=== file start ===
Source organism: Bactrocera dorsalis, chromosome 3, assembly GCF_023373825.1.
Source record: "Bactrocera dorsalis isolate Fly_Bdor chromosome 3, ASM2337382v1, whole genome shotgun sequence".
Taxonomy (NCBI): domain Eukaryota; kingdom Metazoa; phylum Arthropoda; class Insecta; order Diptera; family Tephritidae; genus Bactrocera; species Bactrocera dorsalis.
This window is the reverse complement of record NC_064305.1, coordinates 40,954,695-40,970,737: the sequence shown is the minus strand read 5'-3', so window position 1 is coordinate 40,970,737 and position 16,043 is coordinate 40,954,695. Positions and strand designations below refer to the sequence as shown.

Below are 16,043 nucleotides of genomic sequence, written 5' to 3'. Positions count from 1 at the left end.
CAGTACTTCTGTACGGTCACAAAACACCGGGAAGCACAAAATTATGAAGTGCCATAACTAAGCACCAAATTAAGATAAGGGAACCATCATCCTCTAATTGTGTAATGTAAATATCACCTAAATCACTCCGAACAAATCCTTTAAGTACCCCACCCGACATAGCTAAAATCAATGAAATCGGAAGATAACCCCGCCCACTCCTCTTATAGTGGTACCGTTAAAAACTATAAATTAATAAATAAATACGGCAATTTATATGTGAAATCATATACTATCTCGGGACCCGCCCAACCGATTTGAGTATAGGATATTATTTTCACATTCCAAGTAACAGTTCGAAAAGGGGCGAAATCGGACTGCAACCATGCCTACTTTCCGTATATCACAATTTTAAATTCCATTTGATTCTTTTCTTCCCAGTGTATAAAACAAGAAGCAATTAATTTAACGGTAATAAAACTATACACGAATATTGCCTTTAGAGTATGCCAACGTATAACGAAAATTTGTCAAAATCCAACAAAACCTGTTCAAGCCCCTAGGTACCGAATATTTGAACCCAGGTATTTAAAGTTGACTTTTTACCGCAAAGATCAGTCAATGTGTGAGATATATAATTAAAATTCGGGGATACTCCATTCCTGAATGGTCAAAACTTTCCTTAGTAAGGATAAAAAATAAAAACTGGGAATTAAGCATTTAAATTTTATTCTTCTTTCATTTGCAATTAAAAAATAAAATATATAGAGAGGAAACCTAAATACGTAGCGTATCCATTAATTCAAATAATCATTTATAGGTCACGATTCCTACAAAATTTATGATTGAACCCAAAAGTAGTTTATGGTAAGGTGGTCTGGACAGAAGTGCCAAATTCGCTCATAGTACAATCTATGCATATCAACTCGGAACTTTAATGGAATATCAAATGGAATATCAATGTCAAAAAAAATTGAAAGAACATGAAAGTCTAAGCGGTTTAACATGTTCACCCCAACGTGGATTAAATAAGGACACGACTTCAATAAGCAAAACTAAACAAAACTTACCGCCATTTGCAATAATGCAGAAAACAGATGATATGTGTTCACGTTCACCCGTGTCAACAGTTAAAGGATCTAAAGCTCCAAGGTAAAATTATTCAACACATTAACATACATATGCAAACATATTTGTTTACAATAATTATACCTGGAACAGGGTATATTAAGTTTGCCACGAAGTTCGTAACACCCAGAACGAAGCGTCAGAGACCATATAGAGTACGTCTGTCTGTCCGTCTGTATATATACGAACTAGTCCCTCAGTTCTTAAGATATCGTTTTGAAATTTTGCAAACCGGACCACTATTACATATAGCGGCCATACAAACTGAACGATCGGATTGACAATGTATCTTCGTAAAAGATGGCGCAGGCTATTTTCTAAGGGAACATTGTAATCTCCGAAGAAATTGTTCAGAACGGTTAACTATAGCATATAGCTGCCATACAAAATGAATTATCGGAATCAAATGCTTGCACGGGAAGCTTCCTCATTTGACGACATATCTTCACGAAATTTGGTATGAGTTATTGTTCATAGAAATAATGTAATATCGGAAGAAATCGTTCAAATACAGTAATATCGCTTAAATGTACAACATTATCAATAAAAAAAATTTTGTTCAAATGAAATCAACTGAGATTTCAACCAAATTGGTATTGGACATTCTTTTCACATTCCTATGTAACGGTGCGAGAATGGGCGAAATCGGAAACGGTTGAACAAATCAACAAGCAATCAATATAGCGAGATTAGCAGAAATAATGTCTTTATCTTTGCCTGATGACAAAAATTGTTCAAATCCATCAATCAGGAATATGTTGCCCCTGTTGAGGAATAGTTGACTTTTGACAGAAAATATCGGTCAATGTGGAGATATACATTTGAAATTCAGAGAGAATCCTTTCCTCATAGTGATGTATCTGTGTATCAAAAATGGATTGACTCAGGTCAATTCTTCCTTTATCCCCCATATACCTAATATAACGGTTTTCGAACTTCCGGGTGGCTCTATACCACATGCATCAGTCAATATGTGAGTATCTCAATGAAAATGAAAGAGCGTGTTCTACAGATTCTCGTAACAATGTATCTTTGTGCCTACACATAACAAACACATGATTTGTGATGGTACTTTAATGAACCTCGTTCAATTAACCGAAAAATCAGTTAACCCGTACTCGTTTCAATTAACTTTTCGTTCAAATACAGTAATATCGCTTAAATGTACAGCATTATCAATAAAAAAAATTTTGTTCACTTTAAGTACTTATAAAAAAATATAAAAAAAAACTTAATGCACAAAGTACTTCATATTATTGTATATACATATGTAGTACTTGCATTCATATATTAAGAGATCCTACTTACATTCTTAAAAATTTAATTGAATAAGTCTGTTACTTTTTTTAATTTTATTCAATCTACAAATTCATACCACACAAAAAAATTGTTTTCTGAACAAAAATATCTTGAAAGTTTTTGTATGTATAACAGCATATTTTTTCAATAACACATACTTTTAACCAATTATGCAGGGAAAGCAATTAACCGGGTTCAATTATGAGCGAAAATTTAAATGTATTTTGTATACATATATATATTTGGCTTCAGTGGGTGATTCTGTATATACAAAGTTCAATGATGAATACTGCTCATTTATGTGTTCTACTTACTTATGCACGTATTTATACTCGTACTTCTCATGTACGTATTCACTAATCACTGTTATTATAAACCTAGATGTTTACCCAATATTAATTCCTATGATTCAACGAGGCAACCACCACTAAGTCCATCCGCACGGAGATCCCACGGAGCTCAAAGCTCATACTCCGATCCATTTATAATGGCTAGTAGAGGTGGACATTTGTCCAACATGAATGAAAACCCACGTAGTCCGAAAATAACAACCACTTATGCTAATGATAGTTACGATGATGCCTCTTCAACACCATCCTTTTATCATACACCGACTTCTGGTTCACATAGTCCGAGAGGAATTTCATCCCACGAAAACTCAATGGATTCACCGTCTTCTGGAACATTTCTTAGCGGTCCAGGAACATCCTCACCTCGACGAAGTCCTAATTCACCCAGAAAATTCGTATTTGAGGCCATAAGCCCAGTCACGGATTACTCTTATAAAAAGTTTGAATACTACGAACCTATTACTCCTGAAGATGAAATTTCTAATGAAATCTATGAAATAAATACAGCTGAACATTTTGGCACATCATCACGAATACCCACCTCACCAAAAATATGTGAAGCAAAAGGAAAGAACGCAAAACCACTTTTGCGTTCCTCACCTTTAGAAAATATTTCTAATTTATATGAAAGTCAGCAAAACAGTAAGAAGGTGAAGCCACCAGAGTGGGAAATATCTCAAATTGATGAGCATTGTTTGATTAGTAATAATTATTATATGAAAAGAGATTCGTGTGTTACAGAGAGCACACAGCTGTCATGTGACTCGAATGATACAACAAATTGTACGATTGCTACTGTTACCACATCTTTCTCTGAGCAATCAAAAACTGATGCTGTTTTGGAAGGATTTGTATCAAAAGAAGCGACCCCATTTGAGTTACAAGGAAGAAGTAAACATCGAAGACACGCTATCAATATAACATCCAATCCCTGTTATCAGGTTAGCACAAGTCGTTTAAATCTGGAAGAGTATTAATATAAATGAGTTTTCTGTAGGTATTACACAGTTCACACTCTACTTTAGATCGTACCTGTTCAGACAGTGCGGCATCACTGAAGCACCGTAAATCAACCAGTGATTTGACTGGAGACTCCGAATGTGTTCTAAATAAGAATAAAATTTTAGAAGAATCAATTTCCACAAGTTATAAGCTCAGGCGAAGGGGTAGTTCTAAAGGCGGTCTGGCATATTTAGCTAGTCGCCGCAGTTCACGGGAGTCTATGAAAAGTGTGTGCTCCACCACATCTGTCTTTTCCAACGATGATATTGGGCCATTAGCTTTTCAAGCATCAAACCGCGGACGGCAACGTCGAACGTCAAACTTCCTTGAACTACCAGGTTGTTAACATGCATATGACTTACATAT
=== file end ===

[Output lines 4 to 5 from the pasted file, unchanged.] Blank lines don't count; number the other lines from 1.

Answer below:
This window is the reverse complement of record NC_064305.1, coordinates 40,954,695-40,970,737: the sequence shown is the minus strand read 5'-3', so window position 1 is coordinate 40,970,737 and position 16,043 is coordinate 40,954,695. Positions and strand designations below refer to the sequence as shown.

Below are 16,043 nucleotides of genomic sequence, written 5' to 3'. Positions count from 1 at the left end.